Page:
In Yemen, there more than 1 million acutely malnourished children under 5 living in areas where cholera infection levels are high.
This is incredibly dangerous. Children who are malnourished are three times as likely to die if they get cholera, because of their weakened immune systems.
And even if they survive, they are not safe: diseases that cause diarrhoea, like cholera, can cause malnutrition. This puts children at risk of starvation.
After two years of bombs, rockets and bullets, children in Yemen face a triple threat: war, hunger and cholera.
How did this happen?
The rapid spread of cholera has been caused by a deadly combination factors:
- Near-famine rates of malnutrition and food insecurity.
- No access to safe drinking water for two-thirds of the population (according to the UN).
- An effective block on resources, including medical supplies, from entering the country
- Few working medical facilities, and medical staff who haven’t been paid for months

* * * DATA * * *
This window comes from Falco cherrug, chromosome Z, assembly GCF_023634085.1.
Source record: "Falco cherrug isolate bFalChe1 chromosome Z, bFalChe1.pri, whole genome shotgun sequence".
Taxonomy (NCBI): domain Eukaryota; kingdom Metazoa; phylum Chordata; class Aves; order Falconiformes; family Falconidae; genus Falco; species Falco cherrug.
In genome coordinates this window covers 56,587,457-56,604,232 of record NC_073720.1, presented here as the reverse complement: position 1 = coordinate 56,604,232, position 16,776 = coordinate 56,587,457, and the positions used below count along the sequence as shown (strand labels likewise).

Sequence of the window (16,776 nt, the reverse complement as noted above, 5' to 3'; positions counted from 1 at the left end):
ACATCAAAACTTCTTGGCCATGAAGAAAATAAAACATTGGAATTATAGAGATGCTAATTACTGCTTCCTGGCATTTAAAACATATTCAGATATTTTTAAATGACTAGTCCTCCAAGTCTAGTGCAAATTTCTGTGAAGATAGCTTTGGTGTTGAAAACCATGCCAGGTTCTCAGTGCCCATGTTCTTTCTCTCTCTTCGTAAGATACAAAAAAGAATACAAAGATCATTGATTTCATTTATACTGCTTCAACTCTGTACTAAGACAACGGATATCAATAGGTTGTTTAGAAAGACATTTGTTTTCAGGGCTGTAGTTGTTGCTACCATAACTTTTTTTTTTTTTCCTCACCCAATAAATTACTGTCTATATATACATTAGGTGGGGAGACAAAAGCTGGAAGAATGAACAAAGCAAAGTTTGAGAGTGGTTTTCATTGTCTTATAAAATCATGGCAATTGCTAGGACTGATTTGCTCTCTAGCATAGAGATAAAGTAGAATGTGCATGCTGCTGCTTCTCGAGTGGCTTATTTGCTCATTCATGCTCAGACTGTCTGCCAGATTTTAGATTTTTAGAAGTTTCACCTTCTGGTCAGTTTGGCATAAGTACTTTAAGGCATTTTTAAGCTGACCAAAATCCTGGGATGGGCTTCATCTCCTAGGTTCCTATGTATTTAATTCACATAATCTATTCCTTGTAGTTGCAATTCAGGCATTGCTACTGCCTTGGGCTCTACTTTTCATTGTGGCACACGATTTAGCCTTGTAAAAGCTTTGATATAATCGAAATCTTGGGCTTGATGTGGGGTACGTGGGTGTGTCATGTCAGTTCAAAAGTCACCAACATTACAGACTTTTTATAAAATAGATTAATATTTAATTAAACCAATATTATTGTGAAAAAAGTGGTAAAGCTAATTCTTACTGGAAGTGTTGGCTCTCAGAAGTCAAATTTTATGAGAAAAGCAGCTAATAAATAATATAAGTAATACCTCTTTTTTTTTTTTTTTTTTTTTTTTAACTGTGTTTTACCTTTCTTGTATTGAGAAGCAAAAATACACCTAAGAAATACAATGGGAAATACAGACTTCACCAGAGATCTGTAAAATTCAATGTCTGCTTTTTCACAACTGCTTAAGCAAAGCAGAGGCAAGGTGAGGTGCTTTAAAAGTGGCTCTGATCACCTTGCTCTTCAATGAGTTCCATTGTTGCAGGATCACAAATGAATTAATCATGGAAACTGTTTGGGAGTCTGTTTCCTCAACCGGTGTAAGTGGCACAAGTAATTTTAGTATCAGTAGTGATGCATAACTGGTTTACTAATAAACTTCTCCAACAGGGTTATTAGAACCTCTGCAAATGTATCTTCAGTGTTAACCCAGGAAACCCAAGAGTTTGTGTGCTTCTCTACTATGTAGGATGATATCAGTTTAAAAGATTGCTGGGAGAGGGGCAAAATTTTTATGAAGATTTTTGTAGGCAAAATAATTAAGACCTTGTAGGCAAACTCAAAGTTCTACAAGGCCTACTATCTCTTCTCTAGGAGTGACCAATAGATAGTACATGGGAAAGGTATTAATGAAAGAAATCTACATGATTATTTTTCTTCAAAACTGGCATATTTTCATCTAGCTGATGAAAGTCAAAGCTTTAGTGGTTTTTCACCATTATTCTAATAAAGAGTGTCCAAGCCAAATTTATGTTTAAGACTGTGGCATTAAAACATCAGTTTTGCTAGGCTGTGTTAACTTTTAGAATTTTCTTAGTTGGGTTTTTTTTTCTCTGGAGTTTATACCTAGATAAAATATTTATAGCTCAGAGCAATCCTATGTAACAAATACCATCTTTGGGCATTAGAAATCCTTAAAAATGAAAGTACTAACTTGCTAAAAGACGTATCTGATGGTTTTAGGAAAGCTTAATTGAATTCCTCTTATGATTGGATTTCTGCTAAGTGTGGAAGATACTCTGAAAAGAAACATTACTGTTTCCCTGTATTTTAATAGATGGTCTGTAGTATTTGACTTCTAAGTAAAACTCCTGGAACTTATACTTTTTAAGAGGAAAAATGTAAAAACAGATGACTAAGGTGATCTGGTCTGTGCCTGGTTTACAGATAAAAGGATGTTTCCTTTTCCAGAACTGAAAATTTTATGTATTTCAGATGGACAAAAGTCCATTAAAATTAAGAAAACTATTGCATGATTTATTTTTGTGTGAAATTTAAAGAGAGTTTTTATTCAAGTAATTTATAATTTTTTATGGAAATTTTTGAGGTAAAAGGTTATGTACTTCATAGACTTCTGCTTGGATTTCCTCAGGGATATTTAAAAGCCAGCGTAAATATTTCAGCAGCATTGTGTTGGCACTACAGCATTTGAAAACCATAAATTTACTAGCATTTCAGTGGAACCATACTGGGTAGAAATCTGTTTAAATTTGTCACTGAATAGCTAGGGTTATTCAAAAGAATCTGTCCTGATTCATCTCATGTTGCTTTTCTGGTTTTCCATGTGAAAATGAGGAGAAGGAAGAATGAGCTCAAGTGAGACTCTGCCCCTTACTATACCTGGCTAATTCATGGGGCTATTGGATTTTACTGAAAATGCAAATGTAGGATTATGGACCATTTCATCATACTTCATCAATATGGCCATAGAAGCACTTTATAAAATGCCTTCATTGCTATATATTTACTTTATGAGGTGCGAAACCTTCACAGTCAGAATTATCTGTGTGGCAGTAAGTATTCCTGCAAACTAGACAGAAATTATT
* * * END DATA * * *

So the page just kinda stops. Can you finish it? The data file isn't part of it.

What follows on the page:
Cholera is an easily treatable disease. But the escalating conflict in Yemen – where a Saudi-led coalition is bombing children – has left many without access to basic healthcare.
Tamer Kirolos, our Country Director for Yemen has said, “After two years of armed conflict, children are trapped in a brutal cycle of starvation and sickness. And it’s simply unacceptable.”
What is being done?
We’re scaling-up our response as fast as we can, prioritising eight key governorates so that we can reach the children who need us the most. Our work includes:
- Supporting people through our Diarrhoea Treatment Centres and Oral Rehydration Therapy Corners
- Training health workers and community volunteers, and providing medical supplies
- Raising awareness about the causes of cholera, and hygiene
In May this year, we reached almost 50,000 children.
But as the brutal conflict shows no sign of abating, and the crisis for children gets worse, we urgently need more funding.